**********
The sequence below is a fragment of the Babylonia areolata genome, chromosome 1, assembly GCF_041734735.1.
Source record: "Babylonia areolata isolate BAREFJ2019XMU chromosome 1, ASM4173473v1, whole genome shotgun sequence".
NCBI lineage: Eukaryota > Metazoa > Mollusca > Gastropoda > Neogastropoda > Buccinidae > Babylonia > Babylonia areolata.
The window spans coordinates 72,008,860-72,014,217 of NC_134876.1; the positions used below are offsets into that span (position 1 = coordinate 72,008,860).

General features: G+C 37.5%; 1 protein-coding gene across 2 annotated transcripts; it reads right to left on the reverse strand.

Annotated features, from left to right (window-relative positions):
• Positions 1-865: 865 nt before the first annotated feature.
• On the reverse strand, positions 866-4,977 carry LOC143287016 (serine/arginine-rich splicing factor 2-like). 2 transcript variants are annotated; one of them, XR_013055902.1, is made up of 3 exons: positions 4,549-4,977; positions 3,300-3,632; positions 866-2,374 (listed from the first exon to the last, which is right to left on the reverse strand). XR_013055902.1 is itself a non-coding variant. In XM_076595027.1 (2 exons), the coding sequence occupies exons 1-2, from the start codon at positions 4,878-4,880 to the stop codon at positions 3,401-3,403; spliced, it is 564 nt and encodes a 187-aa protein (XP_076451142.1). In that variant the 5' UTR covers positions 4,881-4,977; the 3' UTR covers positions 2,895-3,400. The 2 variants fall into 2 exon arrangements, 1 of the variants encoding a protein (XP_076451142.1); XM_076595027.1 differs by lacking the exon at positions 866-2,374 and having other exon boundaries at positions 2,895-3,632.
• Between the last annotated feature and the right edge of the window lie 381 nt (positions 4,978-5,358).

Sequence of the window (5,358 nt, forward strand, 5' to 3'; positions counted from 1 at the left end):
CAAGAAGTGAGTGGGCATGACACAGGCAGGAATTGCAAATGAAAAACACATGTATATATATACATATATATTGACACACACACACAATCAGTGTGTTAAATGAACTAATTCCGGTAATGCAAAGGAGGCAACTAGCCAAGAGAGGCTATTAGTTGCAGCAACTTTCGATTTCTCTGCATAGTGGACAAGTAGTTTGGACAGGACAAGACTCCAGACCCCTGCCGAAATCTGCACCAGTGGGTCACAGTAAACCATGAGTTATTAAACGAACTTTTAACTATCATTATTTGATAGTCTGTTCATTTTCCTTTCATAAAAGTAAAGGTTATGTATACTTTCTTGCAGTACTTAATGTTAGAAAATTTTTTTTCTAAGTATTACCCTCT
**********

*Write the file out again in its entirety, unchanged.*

The sequence below is a fragment of the Babylonia areolata genome, chromosome 1, assembly GCF_041734735.1.
Source record: "Babylonia areolata isolate BAREFJ2019XMU chromosome 1, ASM4173473v1, whole genome shotgun sequence".
NCBI lineage: Eukaryota > Metazoa > Mollusca > Gastropoda > Neogastropoda > Buccinidae > Babylonia > Babylonia areolata.
The window spans coordinates 72,008,860-72,014,217 of NC_134876.1; the positions used below are offsets into that span (position 1 = coordinate 72,008,860).

General features: G+C 37.5%; 1 protein-coding gene across 2 annotated transcripts; it reads right to left on the reverse strand.

Annotated features, from left to right (window-relative positions):
• Positions 1-865: 865 nt before the first annotated feature.
• On the reverse strand, positions 866-4,977 carry LOC143287016 (serine/arginine-rich splicing factor 2-like). 2 transcript variants are annotated; one of them, XR_013055902.1, is made up of 3 exons: positions 4,549-4,977; positions 3,300-3,632; positions 866-2,374 (listed from the first exon to the last, which is right to left on the reverse strand). XR_013055902.1 is itself a non-coding variant. In XM_076595027.1 (2 exons), the coding sequence occupies exons 1-2, from the start codon at positions 4,878-4,880 to the stop codon at positions 3,401-3,403; spliced, it is 564 nt and encodes a 187-aa protein (XP_076451142.1). In that variant the 5' UTR covers positions 4,881-4,977; the 3' UTR covers positions 2,895-3,400. The 2 variants fall into 2 exon arrangements, 1 of the variants encoding a protein (XP_076451142.1); XM_076595027.1 differs by lacking the exon at positions 866-2,374 and having other exon boundaries at positions 2,895-3,632.
• Between the last annotated feature and the right edge of the window lie 381 nt (positions 4,978-5,358).

Sequence of the window (5,358 nt, forward strand, 5' to 3'; positions counted from 1 at the left end):
CAAGAAGTGAGTGGGCATGACACAGGCAGGAATTGCAAATGAAAAACACATGTATATATATACATATATATTGACACACACACACAATCAGTGTGTTAAATGAACTAATTCCGGTAATGCAAAGGAGGCAACTAGCCAAGAGAGGCTATTAGTTGCAGCAACTTTCGATTTCTCTGCATAGTGGACAAGTAGTTTGGACAGGACAAGACTCCAGACCCCTGCCGAAATCTGCACCAGTGGGTCACAGTAAACCATGAGTTATTAAACGAACTTTTAACTATCATTATTTGATAGTCTGTTCATTTTCCTTTCATAAAAGTAAAGGTTATGTATACTTTCTTGCAGTACTTAATGTTAGAAAATTTTTTTTCTAAGTATTACCCTCT